The recently released Medicare Physician Fee Schedule (MPFS) Proposed Rule for CY2022 once again includes deep, across-the-board payment cuts to physical, occupational, and speech therapy despite bipartisan lawmaker and broad healthcare stakeholder opposition, The Alliance for Physical Therapy Quality and Innovation (APTQI) notes in a media release.
These include a 3.5% cut to providers in CY2022, eventually adding up to a steep 9% payment cut by 2024. Since originally proposed and then implemented by the Centers for Medicare & Medicaid Services (CMS) on January 1, 2021, the APTQI has warned that continued cuts to specialty Medicare services will undermine the ability of vulnerable seniors to access the vital therapy services they need to manage their post-operative care, pain, immobility, and risk of falling.
“Despite widespread opposition from lawmakers and stakeholders alike – and the very real fear that these severe cuts risk disrupting seniors’ access to necessary, timely care – it is disappointing that CMS has once again proposed reducing reimbursement rates to physical, occupational, and speech therapy providers.
“Recognizing these cuts will total a full 9 percent by 2024, and the serious implications these cuts will have on providers and patient access, APTQI urges CMS to change course and not finalize this concerning proposal.”
— Nikesh Patel, PT, Executive Director of APTQI
In 2020, lawmakers, specialty healthcare providers, and APTQI advocates voiced their opposition to specialty provider cuts to CMS and Congress. In light of the ongoing COVID-19 public health emergency, which has created unprecedented challenges for patients and providers, cuts to America’s healthcare professionals will only create additional patient barriers to care and put providers at greater financial risk, a media release from APTQI opines.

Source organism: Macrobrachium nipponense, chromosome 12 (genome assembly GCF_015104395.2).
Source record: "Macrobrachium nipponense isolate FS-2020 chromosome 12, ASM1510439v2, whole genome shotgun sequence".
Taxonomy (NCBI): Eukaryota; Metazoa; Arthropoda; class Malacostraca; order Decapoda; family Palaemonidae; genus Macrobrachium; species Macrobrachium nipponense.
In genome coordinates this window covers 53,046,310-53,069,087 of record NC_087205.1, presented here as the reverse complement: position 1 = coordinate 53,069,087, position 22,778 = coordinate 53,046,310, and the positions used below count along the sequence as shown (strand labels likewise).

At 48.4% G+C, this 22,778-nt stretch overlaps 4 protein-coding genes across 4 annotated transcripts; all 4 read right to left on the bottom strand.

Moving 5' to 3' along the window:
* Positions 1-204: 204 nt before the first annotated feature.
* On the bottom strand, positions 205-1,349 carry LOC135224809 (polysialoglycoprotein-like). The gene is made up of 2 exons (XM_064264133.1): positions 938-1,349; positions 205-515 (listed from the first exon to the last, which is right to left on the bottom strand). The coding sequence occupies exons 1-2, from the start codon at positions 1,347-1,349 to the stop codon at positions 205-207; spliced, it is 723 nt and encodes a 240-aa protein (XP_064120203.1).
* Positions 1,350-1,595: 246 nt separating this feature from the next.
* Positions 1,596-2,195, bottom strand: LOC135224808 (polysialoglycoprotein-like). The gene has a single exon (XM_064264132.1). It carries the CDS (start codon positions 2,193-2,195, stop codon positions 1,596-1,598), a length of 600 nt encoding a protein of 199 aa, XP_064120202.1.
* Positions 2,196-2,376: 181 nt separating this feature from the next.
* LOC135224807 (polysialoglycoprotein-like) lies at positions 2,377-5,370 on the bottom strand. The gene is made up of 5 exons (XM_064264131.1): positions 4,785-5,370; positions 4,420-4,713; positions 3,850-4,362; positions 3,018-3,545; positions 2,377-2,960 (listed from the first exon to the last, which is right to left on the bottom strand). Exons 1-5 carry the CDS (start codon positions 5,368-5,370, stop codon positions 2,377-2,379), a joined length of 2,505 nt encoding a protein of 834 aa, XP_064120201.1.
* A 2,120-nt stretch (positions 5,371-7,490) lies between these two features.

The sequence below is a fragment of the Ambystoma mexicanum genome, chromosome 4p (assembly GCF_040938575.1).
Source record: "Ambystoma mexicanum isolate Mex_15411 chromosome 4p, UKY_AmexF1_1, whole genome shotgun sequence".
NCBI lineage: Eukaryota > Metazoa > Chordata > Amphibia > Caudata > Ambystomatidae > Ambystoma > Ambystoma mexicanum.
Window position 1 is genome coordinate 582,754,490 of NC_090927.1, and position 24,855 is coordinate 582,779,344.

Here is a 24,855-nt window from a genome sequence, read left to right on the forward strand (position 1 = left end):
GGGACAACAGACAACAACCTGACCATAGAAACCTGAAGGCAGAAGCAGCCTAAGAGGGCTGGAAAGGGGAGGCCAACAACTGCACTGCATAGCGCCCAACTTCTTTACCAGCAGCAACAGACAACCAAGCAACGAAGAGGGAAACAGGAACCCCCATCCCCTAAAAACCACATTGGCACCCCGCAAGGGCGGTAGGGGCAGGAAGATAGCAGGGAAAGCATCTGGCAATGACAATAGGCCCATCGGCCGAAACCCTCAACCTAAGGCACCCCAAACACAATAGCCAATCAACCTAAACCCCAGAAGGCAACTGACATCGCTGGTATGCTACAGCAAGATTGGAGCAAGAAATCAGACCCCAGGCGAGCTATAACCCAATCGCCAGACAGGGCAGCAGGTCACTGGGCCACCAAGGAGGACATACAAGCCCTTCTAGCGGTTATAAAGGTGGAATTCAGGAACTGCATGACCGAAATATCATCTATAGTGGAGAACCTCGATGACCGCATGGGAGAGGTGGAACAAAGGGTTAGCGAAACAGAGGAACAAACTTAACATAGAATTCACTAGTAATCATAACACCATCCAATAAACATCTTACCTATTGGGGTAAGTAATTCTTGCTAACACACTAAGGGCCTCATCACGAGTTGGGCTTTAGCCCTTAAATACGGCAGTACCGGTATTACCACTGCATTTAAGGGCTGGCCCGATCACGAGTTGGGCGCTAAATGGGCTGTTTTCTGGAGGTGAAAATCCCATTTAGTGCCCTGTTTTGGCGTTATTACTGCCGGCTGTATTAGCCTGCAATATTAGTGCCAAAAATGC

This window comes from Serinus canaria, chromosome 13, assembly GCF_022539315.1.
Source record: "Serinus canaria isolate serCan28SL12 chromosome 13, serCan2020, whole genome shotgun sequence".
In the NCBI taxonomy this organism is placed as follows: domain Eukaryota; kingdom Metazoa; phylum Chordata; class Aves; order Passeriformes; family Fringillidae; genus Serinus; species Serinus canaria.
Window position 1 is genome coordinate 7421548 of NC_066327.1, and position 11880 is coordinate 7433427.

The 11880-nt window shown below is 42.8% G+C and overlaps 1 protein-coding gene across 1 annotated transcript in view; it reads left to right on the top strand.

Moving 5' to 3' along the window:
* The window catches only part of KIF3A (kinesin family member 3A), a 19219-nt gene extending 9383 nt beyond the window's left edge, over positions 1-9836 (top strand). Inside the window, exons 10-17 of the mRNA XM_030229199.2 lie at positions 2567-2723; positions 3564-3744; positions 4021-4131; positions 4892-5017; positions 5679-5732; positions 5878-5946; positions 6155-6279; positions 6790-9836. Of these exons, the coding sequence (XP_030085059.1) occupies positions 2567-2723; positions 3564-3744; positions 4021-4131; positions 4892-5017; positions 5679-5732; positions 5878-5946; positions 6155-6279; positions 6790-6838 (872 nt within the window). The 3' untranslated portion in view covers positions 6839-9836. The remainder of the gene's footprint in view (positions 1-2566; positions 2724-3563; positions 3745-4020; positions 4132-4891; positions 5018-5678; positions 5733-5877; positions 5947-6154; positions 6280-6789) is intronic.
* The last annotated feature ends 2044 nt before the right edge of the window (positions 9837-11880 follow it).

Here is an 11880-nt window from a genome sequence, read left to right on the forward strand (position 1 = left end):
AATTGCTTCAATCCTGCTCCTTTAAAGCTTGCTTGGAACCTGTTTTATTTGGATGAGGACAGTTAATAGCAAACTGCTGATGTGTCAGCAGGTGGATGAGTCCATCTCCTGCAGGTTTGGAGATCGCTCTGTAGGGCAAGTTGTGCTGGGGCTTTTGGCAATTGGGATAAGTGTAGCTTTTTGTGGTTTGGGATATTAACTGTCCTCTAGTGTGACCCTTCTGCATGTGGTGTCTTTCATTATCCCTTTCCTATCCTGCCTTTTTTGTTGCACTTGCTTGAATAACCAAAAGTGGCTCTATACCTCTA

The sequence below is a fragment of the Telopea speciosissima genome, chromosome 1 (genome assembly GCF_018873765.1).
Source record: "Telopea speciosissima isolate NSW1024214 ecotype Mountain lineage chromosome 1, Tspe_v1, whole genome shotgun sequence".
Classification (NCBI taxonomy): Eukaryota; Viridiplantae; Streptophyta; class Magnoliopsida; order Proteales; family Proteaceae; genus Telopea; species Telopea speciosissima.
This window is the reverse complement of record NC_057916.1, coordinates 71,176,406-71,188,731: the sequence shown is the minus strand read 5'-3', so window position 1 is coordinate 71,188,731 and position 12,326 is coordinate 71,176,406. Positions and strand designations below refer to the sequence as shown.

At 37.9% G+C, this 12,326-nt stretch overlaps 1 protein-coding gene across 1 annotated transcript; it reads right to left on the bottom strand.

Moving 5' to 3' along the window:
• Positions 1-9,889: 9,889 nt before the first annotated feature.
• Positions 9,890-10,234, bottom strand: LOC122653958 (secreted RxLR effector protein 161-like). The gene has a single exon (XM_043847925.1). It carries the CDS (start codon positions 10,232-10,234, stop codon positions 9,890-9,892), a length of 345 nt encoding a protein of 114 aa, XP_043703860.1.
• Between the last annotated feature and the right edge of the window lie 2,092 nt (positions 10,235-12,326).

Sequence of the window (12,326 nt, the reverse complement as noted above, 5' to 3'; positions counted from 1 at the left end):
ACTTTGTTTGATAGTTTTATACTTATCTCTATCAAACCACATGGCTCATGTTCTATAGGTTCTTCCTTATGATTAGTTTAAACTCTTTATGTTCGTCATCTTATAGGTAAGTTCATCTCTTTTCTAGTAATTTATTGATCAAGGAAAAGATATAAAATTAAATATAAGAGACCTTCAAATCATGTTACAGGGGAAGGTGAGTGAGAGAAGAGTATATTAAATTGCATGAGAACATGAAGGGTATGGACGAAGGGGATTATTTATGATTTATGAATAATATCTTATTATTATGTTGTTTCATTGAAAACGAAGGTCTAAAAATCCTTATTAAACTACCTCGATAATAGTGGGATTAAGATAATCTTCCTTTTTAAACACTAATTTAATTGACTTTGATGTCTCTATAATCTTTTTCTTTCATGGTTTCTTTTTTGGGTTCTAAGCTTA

APTQI data suggests that American seniors largely supported previous efforts in Congress to prevent the specialty cuts from taking effect in 2021. Further, more than three-fourths (76%) of senior voters polled would support Congress taking action to pass long-term reform to stabilize funding for primary care and medical specialists. And, more than nine in 10 seniors (93%) said they believe it is important to have access to Physical Therapy Centers, where patients with pain, injuries, or disabilities can receive treatment and recover from surgery.
Recognizing the importance of this issue, Congress passed bipartisan legislation in December 2020 to ease the severity of the funding cuts to specialty providers – including physical, occupational, and speech therapists – which went into effect on January 1, 2021, the release continues.
“Late last year, APTQI commended Congress for passing a bipartisan bill to alleviate cuts to specialty providers, including the physical, occupational, and speech therapy communities. While we welcomed the relief from Congress in 2021, the proposed 3.5 percent cut for CY2022 still puts providers at risk of incurring a full 9 percent payment cut by 2024.
“We look forward to again working with our champions in Congress to protect patients against these cuts and advance Medicare policies that protect America’s specialty care patients and providers.”
— Nikesh Patel, PT
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